Inheritance Law > US Probate Courts > Colorado > Larimer County Probate Court

Larimer County, CO Probate Court


Welcome! On this page you'll find the following information for Larimer County, Colorado:

Larimer County Probate Court

County Seat: (Fort Collins) FIPS: 08069 - pop.359,066

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Learn About Probate in Colorado & How To Transfer Property When a Loved One Dies

Key things to know about transferring property at death in Colorado:

  • Some (most?) property can transfer directly to beneficiaries without probate or a will, such as assets with named beneficiaries like life insurance or retirement accounts, assets owned jointly with right of survivorship, and assets held in living trusts.
  • If you die with a will (testate), your property that is subject to probate will be distributed according to the instructions in your will. Your will must be submitted to probate court after your death.
  • If you die without a will (intestate), your property that goes through probate will be distributed according to Colorado's intestate succession laws. Generally, your property goes to your closest relatives in a certain order of priority.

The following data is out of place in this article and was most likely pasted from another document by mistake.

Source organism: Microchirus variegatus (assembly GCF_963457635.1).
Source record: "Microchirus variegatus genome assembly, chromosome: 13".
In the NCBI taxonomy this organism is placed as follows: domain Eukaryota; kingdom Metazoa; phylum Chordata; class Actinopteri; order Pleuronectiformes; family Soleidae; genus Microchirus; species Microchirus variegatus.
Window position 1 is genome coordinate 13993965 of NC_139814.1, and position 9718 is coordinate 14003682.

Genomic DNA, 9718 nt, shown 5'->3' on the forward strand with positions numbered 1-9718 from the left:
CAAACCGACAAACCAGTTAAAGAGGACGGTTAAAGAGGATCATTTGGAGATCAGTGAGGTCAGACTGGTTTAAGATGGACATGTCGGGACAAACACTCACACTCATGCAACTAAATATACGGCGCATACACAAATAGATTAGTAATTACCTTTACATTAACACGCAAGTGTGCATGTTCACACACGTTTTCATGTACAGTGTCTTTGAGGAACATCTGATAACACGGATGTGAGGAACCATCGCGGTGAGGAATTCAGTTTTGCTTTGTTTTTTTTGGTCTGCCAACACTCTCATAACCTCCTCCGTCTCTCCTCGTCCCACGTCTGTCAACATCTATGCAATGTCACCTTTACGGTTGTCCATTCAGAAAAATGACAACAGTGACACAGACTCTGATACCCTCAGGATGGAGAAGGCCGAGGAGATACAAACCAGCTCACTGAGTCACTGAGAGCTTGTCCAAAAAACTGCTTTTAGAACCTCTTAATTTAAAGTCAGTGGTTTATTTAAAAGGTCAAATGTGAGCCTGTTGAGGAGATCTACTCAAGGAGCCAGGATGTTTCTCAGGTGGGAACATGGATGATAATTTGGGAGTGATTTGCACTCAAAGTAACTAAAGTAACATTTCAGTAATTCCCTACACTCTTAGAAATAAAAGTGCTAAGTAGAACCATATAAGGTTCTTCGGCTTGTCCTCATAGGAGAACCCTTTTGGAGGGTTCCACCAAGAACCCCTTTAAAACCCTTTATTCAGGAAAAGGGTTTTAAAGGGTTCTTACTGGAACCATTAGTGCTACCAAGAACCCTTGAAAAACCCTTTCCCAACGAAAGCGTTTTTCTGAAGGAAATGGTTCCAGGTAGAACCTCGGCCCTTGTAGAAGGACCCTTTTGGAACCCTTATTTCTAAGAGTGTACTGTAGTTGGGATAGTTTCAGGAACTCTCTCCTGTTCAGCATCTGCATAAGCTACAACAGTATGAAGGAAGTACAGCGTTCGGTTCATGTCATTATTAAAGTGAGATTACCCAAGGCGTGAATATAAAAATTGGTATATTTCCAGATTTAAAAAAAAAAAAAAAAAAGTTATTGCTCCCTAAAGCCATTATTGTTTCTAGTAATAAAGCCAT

• The probate process in most states typically takes 6-12 months. The personal representative named in your will files paperwork with the court to open probate and manages the process of inventorying assets, paying debts, and distributing property. 
  • Most states have a simplified probate procedure for small estates (under a certain amount). The estate can be transferred with an affidavit 30 days after death if there is no will. 
  • Property transferred at death receives a stepped-up cost basis, meaning the heir's capital gains tax is calculated based on the market value at the time of death rather than the decedent's original purchase price.
  • Most states do not have a state estate tax or inheritance tax. Federal estate tax applies to estates over $12.92 million for an individual or $25.84 million for a married couple. This means estates worth less than this amount are not subject to federal estate tax. For estates that exceed the limit, the tax rate is progressive, starting at 18% and reaching a maximum of 40%. Those estates may need to file a federal estate tax return.

 Proper estate planning and asset titling can help ease the property transfer process in Colorado.

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